Will an increasing amount of cloud seeding and solar radiation management chemicals in the sky help the planet’s atmosphere?
Since the 1990s, the spraying of chemicals into the Earth’s atmosphere has been shrouded in suspicion. Various conspiracy theories have arisen around these strange trails of mist from suspicious-looking aircraft high above. What are these things?
Some of these streaks in the sky are solar radiation management (SRM) chemicals released by government warplanes. According to the Inter-Governmental Panel on Climate Change (IPCC) these chemicals are necessary to mitigate global warming because they reflect solar radiation back into space.
The IPCC’s Fifth Assessment Report “warns” governments not to stop spraying these chemicals. “If SRM were terminated for any reason, there is high confidence that global surface temperatures would rise very rapidly to values consistent with the greenhouse gas forcing.”
Meanwhile countries in Southeast Asia routinely use cloud-seeding chemicals to fight drought or to increase rainfall to help farmers. SRM chemicals, however, have a negative side effect: They slow down the atmosphere’s hydrological cycle, meaning they cause less rain to fall.
According to the IPCC, the Earth’s climate is dominated by carbon dioxide and other greenhouse gases. This is termed the anthropogenic global-warming theory. In brief, the theory claims that increased atmospheric CO2, a greenhouse gas, causes more water to evaporate, which creates a more powerful greenhouse gas. These gases then increase the greenhouse effect, trapping more heat in the Earth’s atmosphere, a process known as amplification. But this increased water vapour is less likely to turn into low-altitude clouds cooling the planet, a process known as dampening.
For decades mainstream global-warming researchers have been locked in a debate with sceptical scientists over the degree of amplification versus dampening. So one would assume that SRMs can reflect radiation back into space, causing cooling, but they can also decrease dampening.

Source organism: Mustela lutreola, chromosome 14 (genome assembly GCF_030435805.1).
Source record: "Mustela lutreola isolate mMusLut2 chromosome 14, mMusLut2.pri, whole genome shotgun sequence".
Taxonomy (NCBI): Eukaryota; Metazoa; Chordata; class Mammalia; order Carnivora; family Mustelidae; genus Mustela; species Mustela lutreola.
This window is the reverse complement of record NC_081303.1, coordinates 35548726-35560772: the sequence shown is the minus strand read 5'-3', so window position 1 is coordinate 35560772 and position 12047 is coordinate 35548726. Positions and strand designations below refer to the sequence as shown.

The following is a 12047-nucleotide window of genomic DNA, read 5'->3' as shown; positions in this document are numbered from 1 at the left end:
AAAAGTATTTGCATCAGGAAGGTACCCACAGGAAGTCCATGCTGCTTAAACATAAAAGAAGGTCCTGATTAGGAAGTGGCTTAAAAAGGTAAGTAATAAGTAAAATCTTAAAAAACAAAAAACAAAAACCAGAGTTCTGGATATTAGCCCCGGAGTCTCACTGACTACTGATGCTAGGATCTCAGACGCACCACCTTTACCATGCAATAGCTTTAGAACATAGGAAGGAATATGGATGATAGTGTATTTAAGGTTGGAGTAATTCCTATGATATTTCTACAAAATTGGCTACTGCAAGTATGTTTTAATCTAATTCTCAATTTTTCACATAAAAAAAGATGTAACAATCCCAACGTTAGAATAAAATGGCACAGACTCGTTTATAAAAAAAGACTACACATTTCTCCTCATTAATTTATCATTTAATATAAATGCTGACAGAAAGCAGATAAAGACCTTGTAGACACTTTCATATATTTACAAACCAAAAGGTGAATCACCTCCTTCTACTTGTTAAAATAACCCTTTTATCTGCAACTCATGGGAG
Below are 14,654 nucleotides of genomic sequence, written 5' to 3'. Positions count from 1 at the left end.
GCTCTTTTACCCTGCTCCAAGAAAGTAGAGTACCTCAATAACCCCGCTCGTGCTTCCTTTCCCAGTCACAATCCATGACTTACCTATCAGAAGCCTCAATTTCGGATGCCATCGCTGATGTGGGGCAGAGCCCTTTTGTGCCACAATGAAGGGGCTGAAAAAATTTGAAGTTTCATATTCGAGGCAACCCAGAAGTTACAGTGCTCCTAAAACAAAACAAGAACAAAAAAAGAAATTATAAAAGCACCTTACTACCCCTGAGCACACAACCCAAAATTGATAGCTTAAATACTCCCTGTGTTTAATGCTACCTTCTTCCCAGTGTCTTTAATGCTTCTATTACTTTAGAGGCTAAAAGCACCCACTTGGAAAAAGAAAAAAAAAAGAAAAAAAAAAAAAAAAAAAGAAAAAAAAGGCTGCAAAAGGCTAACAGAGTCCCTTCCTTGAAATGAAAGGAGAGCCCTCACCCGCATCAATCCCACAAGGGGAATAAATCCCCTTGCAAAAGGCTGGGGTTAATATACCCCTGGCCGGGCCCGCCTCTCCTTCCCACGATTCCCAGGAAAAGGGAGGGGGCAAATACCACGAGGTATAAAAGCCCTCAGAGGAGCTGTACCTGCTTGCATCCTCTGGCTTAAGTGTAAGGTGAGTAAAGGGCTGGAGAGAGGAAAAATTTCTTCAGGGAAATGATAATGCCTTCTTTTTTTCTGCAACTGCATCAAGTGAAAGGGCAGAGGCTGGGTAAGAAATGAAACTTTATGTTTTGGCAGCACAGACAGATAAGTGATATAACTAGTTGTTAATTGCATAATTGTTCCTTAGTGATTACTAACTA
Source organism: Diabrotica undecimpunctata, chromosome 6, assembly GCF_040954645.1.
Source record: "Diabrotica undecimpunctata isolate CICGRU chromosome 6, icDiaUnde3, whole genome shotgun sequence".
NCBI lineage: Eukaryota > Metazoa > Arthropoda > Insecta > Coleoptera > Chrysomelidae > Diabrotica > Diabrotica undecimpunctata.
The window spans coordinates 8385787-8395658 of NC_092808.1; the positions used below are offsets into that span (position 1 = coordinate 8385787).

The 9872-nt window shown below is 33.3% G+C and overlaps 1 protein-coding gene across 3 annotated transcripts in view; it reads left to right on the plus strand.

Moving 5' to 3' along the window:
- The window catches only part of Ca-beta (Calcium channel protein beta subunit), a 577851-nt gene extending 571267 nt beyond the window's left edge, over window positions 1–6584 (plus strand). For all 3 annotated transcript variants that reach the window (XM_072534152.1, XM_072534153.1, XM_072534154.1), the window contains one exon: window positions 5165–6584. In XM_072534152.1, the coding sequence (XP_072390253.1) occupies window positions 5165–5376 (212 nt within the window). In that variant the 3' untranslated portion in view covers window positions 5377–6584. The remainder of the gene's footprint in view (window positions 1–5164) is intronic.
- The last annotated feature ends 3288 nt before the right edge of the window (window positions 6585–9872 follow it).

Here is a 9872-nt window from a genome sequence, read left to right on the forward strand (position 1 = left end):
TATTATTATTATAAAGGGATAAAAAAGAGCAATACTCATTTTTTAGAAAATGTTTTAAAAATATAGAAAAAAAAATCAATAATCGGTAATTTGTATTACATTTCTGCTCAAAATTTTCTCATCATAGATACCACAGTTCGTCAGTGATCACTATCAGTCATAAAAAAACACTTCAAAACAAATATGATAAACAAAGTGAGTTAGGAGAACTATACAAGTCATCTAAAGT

Meanwhile the sun is involved in this complex climate mix as well. Solar activity has been decreasing. Our sun does not maintain a constant intensity. Instead, it cycles in spans of approximately 11 years that range between almost no sunspots to a high number of sunspots.
When there are more sunspots, the sun is brighter. When there are fewer, the sun radiates less heat towards the Earth. But that’s not the only cooling effect of a solar minimum.
A dim sun does not deflect cosmic rays from hitting the Earth as efficiently as a bright sun. When these rays enter our atmosphere, they seed clouds, which in turn cools the Earth even more and increases precipitation in the form of rain, snow and hail.
The sun’s current cycle has been the weakest since the early 1800s. There are fewer sunspots and the sunspots are less intense, resulting in overall low solar activity. Solar physicists have now concluded that, by 2030, the sun will begin a Grand Solar Minimum lasting for at least three decades before it finally recovers to healthy solar maximums.
What “side” a particular nation takes in this chemical battle on the climate seems determined by what crops drive its agricultural sector, with larger nations taking both sides (as with Nato’s “war on terror” in Syria).